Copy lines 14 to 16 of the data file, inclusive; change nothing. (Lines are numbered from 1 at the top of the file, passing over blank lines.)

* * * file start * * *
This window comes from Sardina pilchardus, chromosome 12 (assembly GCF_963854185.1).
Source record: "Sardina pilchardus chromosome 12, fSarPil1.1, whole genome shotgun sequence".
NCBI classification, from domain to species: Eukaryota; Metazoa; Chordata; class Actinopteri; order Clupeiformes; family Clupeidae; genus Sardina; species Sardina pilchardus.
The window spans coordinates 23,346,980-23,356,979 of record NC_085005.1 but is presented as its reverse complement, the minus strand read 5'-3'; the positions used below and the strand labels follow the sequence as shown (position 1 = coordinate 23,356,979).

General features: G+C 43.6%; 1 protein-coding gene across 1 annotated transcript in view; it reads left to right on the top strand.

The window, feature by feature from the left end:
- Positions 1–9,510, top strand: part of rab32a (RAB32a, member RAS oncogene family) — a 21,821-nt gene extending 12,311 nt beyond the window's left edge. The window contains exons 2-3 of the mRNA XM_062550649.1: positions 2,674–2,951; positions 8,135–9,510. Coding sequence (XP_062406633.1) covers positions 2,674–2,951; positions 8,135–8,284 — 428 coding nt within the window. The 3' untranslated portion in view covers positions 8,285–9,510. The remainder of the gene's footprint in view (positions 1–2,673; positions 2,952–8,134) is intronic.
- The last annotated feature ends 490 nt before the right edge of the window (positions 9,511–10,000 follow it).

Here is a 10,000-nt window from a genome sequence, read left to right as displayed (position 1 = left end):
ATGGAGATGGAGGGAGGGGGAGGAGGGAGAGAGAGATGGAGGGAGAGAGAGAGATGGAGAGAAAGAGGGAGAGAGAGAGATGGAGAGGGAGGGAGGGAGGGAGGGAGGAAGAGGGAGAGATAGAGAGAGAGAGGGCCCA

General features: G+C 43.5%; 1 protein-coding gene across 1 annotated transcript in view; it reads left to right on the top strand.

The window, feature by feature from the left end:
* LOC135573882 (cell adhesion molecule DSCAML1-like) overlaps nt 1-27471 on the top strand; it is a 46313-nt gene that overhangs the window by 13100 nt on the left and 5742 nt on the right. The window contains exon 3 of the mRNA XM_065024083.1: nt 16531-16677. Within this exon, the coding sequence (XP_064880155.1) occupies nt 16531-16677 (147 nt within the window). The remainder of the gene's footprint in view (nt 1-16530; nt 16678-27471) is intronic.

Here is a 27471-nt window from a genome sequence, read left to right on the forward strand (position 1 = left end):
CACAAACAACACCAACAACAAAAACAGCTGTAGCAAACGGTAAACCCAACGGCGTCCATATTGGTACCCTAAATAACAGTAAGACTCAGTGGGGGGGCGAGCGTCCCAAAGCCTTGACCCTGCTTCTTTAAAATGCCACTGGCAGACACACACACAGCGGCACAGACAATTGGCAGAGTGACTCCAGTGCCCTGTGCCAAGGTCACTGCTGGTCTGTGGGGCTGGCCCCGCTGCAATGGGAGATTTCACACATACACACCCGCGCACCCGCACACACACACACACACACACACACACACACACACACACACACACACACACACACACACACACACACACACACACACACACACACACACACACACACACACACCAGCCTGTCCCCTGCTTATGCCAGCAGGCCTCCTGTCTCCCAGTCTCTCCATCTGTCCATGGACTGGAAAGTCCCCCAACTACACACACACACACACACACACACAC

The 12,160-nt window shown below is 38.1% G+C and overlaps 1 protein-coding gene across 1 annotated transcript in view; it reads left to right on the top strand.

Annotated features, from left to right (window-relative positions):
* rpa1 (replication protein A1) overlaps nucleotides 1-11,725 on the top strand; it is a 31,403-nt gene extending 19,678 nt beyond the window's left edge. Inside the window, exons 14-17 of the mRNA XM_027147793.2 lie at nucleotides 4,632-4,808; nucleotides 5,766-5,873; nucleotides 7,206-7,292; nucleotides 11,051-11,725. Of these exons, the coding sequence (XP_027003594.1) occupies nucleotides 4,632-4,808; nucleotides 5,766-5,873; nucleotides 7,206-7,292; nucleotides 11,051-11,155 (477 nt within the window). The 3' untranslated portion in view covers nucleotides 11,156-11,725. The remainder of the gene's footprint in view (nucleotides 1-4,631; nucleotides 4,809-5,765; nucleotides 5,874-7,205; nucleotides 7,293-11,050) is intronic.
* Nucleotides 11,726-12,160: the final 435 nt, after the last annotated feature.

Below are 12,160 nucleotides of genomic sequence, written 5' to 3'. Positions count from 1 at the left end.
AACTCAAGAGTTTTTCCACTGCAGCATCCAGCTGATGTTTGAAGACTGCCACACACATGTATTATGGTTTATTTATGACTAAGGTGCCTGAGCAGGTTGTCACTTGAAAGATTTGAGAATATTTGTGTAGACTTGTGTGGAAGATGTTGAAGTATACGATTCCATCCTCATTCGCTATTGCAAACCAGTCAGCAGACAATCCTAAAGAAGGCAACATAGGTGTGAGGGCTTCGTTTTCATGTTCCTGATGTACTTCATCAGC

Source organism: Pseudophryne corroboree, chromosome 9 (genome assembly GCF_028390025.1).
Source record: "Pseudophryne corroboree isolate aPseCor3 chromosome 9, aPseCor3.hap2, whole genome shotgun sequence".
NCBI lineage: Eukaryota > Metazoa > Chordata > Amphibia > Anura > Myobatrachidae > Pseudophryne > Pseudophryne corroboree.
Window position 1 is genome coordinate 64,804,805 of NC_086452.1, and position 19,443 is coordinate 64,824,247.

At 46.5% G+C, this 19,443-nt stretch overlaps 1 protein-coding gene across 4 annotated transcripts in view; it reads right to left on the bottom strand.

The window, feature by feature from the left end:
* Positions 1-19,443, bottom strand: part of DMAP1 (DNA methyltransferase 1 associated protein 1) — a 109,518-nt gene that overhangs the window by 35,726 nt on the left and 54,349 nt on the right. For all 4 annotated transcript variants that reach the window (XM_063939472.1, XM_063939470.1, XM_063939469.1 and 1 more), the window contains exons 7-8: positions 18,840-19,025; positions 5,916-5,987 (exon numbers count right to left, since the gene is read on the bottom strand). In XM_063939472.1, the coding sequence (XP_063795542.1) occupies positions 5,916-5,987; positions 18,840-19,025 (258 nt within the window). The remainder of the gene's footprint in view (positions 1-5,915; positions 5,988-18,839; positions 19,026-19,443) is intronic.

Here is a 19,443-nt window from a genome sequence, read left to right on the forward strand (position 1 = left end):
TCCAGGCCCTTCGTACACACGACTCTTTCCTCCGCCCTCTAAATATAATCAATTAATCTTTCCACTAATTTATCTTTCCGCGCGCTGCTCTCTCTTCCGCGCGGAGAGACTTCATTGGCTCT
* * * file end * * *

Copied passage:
Here is a 27471-nt window from a genome sequence, read left to right on the forward strand (position 1 = left end):
CACAAACAACACCAACAACAAAAACAGCTGTAGCAAACGGTAAACCCAACGGCGTCCATATTGGTACCCTAAATAACAGTAAGACTCAGTGGGGGGGCGAGCGTCCCAAAGCCTTGACCCTGCTTCTTTAAAATGCCACTGGCAGACACACACACAGCGGCACAGACAATTGGCAGAGTGACTCCAGTGCCCTGTGCCAAGGTCACTGCTGGTCTGTGGGGCTGGCCCCGCTGCAATGGGAGATTTCACACATACACACCCGCGCACCCGCACACACACACACACACACACACACACACACACACACACACACACACACACACACACACACACACACACACACACACACACACACACACACACACACACACACCAGCCTGTCCCCTGCTTATGCCAGCAGGCCTCCTGTCTCCCAGTCTCTCCATCTGTCCATGGACTGGAAAGTCCCCCAACTACACACACACACACACACACACACAC

The 12,160-nt window shown below is 38.1% G+C and overlaps 1 protein-coding gene across 1 annotated transcript in view; it reads left to right on the top strand.